We are told from childhood onwards that all will be well, that everything always works out for the best. It doesn’t. Bad things happen and sometimes never get fixed. Lives get destroyed and never get restored. Nations fall apart and are scattered to the winds.
This column starts on a pessimistic note because I look around and I see a country bent upon committing suicide. We are under attack. Barely a day goes by without Pakistanis getting killed through terrible acts of violence. And yet, the will to fight back is missing.
As I write these words on Ashura (Sunday, November 25), word has come in that earlier today, three people were killed in a blast targeting a Muharram procession in Dera Ismail Khan. This follows the 10 people killed in DI Khan a day earlier, the abortive suicide attack on an Imam Bargah in Lakki Marwat on Friday, the 37 people killed via multiple attacks in Karachi, Rawalpindi and Quetta on Thursday, and the three people killed in Karachi’s Orangi Town a week ago. But for the heroism of the Karachi police, which successfully defused two bombs, and the equally valiant Peshawar police, which managed not only to defuse a bomb but also to thwart a suicide bombing, Pakistan would probably have lost more than a hundred citizens this past week.
My point is very simple: the killing of Shias is neither an aberration nor unprecedented. It is the direct and intended outcome of a campaign by people who also call themselves Muslims, not a malign conspiracy by the West, the Jews, the Indians or aliens from outer space.
Yes, it is true that we have enemies and that those enemies may be exploiting our divisions. But even if that is the case, the fundamental flaw remains ours. More importantly, getting rid of our enemies will not get rid of our internal hatreds: we are the only ones who can heal our wounds.
The clearest precedent for what is happening in Pakistan today is what happened in Iraq. After the US invaded and destroyed the political infrastructure of that country, multiple fundamentalist groups sought to take over Iraq. Al Qaeda’s man on the ground was Abu Musab al Zarqawi and he deliberately sought both to attack the Americans and to marginalise the Shias.
Between 2003 and 2006, al Zarqawi was responsible for the deaths of thousands of Shias. The attacks on Shias included the car bombings on shrines in March 2004 which killed 180 people and the attacks on the city of Najaf in December 2004 (which killed 60). Despite all the killings, Zarqawi failed in his quest to destroy the Shias of Iraq. He failed, in fact, because the killings backfired. Sickened by the carnage, the tribal leaders of Sunni Iraqis came together, first in the province of Anbar and then across Iraq to reject sectarian violence and embrace peace.
As I look around Pakistan today, I see no signs of an equivalent realisation or even an equivalent moment of national revulsion. The majority of this country does not believe itself to be under threat as yet. For them, all violence is either inexplicable (“How could anyone do something like this?”) or the result of a foreign hand.
The truth is that terrorism against Shias in Pakistan is neither inexplicable nor imported. The people who are killing Shias are not hiding their lights behind a bushel; they are proclaiming their deeds through every means possible. Why then do we refuse to face up to this fact?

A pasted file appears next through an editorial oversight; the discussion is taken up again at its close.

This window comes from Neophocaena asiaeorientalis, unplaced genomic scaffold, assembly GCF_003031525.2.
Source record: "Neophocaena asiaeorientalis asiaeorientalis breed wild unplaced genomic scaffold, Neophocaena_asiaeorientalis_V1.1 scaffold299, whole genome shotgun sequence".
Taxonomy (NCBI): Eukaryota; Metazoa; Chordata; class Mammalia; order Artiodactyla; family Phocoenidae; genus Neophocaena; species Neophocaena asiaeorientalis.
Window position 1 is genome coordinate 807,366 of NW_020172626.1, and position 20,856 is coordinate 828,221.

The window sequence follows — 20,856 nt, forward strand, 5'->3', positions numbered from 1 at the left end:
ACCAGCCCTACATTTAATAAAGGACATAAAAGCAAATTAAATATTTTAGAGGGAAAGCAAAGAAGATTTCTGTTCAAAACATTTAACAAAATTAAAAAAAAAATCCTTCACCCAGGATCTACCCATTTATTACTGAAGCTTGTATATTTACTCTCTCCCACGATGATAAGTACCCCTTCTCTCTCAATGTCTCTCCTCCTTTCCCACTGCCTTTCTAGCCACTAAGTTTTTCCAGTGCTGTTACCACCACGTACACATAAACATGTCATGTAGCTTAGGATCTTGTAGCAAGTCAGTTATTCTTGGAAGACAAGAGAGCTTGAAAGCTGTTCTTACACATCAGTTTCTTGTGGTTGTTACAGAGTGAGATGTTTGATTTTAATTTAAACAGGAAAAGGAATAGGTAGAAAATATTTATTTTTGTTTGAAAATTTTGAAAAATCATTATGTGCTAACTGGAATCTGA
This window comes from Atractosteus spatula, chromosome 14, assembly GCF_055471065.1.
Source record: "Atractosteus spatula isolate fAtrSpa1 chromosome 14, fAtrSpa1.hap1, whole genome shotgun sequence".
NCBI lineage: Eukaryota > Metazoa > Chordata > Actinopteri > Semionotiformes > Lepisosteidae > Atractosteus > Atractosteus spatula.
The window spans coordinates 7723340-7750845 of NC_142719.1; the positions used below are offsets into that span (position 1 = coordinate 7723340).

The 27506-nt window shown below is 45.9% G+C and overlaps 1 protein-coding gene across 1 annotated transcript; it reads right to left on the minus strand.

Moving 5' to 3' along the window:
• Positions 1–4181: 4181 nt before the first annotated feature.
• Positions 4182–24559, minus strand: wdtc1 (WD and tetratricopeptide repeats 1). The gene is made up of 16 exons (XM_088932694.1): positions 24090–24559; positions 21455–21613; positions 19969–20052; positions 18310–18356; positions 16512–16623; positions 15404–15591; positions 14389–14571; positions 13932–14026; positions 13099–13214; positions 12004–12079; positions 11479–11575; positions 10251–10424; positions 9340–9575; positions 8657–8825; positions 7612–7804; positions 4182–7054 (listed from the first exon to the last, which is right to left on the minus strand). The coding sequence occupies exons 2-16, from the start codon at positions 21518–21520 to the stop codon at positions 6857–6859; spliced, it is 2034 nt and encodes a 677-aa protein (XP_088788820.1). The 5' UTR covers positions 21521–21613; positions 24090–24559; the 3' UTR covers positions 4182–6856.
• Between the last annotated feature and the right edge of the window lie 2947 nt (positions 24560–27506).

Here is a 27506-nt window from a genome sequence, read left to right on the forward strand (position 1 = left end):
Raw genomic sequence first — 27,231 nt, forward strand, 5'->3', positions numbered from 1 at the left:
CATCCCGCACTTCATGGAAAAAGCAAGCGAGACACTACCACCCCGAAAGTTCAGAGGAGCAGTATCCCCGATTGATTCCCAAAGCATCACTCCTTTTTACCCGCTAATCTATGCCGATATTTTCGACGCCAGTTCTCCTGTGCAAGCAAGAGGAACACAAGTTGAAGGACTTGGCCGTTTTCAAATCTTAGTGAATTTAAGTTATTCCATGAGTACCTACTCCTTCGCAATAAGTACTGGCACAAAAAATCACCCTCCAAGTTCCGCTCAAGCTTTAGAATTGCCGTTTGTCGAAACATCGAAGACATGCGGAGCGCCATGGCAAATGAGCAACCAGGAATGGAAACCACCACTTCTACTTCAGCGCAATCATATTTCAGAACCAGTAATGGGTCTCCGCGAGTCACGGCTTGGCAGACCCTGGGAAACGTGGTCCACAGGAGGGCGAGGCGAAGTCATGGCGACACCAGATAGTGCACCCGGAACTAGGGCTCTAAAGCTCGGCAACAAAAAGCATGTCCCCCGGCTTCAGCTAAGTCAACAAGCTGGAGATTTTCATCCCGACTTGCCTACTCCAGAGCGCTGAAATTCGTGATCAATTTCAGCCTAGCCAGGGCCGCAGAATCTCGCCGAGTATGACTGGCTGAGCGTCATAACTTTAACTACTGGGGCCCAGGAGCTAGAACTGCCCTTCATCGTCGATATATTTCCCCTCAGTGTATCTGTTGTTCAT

Part of the answer comes to us from a famous psychology experiment carried out by psychologists Amos Tversky and Daniel Kahneman. In the experiment, a group of volunteers were told to watch a five-minute video of a basketball game and asked to count the number of passes made by one team. Midway through the video, a woman dressed in a gorilla suit enters the court and jumps up and down before exiting.
One would expect the entry of a gorilla into a basketball game to be observed by just about everyone. But in actual fact, half the volunteers never saw the gorilla because they were too busy counting passes. In his book, Kahneman summarises the conclusion of the experiment as follows: “We are blind to the obvious. And we are blind to our blindness.”
I don’t have a full answer as to why Pakistan’s decision-makers refuse to acknowledge the fact that we are at war with ourselves. Part of the answer is that like the people counting basketball passes, they are too busy plotting their next move into the corridors of power to notice the consequences of their actions. They assume instead that things will always go on as before, and that we will somehow muddle through.
Which in turn brings me to where we started from: things don’t always work out. I know the old saying that there is a lot of ruin in a nation but in all seriousness, how much ruin is left in us? It is anybody’s guess today as to whether we will run out of ruin and collapse or avoid that fate by mustering the collective strength to reject sectarian hatred.
I want to end this column with a tribute to Ardeshir Cowasjee. I have narrated this anecdote before so bear with me if you’ve already heard it.
Many years ago, Ardeshir wrote a column in which he accused judges of being corrupt. The Supreme Court of that era was roused to fury and promptly issued a contempt notice. However, when Ardeshir appeared, he refused to be cowed down and pleaded truth as a defence. The matter was then promptly adjourned.
A few years later, Ardeshir bumped into one of the judges involved at a human rights function. The judge, now forcibly retired by Musharraf, made the mistake of saying, “Cowasjee Sahib, aap humaray say bach gaye.” Cowasjee’s response was instant and legendary: “Saala, tum jaisa @#&[email protected] bohut dekha hai hum nay.”
Pakistan has always been short of people willing to speak truth to power. With Ardeshir gone, there is now one less. Saala, tum jaisa bohut kum dekha hai hum nay.
Published in The Express Tribune, November 27th, 2012.
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